Anyhow, I set off this morning not knowing much about "The Susa Checkpoint," so I stopped in the lobby of Media Village BIT to ask about this checkpoint. The three gentlemen at the desk didn't know much about the checkpoint either, so I gave them the phone number of my top-secret contact Matilde, who had talked to the incomparably kind Liz Clarke yesterday. Seemed like a fine way to start the day. Matilde told the gentlemen at the desk that "The Susa Checkpoint" was a bus depot in Susa, which has nothing to do with Sauze, believe it or not. Within a few moments, two of the gentlemen were on the phone--one with Matilde, the other with a driver who it seemed was coming into Turin from Susa this day, and might snag my phone for me--while the third gentlemen looked at railway tables for the Susa line.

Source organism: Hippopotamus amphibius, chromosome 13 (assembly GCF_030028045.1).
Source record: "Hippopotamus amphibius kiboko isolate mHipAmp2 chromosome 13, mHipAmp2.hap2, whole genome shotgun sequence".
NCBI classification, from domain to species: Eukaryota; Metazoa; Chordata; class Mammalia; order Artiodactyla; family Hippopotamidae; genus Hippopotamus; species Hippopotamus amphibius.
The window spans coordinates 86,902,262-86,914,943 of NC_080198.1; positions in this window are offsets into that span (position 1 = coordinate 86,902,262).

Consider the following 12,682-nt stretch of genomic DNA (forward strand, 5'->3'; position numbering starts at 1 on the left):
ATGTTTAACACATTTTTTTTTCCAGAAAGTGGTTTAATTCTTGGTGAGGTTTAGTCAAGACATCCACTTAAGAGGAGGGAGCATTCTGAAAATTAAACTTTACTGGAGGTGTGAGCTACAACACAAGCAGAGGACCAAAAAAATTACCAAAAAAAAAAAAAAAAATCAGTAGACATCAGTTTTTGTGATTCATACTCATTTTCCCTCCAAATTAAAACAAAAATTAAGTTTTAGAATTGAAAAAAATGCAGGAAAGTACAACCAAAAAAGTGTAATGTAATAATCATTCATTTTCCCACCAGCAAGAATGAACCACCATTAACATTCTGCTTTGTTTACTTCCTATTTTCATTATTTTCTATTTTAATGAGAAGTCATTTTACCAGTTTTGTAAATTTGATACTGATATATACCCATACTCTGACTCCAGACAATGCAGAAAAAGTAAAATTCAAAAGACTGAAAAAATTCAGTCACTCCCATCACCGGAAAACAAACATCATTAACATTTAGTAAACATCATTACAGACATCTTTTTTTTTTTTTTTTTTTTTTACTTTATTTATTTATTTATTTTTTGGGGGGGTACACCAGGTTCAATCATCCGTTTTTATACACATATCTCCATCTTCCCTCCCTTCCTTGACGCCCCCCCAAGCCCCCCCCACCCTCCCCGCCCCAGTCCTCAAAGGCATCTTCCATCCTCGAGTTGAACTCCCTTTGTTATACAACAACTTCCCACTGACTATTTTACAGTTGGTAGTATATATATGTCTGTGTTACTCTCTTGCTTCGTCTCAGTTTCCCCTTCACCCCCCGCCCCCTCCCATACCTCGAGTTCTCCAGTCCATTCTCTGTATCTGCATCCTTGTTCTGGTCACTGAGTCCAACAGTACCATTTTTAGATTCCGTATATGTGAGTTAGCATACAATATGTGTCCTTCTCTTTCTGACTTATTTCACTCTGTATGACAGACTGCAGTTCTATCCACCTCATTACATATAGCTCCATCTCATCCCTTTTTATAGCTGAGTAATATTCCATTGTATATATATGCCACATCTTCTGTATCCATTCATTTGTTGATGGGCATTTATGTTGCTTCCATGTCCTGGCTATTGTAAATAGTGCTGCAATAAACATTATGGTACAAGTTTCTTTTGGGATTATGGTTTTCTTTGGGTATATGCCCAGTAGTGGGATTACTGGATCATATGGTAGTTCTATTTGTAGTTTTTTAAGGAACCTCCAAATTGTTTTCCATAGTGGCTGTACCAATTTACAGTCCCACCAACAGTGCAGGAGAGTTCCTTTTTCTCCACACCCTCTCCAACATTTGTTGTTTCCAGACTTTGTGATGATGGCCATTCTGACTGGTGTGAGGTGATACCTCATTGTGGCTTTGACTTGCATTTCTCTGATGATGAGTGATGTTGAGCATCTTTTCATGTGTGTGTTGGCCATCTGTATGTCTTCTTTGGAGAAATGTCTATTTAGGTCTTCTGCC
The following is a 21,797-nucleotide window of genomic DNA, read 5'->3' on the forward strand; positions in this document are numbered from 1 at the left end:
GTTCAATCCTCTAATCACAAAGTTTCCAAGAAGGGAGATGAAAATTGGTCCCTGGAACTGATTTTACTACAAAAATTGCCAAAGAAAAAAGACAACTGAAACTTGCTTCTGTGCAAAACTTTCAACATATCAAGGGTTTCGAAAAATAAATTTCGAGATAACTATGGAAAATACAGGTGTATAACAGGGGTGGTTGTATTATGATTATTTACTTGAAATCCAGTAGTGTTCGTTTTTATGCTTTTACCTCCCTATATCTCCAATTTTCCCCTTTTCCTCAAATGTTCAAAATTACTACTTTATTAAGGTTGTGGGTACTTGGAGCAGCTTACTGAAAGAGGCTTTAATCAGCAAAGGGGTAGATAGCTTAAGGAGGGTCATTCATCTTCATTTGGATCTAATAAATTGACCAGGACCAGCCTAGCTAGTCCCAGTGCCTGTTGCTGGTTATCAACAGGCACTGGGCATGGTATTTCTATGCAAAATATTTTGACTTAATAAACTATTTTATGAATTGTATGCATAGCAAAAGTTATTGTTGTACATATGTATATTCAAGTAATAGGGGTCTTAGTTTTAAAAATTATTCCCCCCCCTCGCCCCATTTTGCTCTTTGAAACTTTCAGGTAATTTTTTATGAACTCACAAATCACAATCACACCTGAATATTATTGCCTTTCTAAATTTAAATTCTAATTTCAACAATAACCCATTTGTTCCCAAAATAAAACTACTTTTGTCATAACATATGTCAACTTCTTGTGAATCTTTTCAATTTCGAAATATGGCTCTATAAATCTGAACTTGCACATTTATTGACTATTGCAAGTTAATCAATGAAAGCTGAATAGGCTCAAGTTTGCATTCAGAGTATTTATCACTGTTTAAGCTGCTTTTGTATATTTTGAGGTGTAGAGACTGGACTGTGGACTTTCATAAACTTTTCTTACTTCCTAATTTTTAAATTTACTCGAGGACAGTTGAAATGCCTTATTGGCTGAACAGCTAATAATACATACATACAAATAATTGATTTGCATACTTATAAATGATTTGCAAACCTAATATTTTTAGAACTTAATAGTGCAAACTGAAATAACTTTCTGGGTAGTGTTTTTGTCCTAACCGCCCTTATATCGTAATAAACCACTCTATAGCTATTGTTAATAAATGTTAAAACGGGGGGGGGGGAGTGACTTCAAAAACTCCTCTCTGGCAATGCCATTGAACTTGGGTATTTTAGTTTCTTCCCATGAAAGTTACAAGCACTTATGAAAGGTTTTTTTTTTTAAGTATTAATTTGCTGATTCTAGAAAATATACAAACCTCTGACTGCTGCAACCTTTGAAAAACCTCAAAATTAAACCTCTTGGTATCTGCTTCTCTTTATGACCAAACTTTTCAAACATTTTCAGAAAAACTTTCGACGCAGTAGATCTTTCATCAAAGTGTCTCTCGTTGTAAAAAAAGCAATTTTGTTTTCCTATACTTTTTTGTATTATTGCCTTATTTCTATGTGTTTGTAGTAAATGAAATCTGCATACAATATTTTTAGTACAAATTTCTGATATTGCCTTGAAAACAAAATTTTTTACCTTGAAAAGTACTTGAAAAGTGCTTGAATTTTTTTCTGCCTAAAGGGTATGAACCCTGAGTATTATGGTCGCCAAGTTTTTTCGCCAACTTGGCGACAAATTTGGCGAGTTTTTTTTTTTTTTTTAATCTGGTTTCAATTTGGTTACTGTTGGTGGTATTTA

These conversations lasted the length of several curling ends. I heard a few words over and over again: "Matilde," and "Susa," and "va bene," and "telefonera," I believe. Everyone got off the phone and discussed my options. Then they got on the phone again. My cell phone, it seemed, would not be able to come back to Turin before Monday. But if I took a train to the Susa station and called Matilde, she and the phone would meet me there. I asked the gentlemen whether I should bring Matilde flowers, and they said a Washington Post pin would probably suffice. I gave each of the three gentlemen a pin of their own and set off again.
The train ticket cost just 3.50 Euros, and it was a nice ride. There are no Olympic events in Susa, but I found an entry in my guidebook: "Founded by Lugurians and Celts, Susa was a major town on the way to Gaul...." I fell asleep, and my only notebook entry from this trip reads "The McBloodSausage Extra Value Meal," which I'm sure was the punchline to what must have been a fabulous joke that I've since forgotten.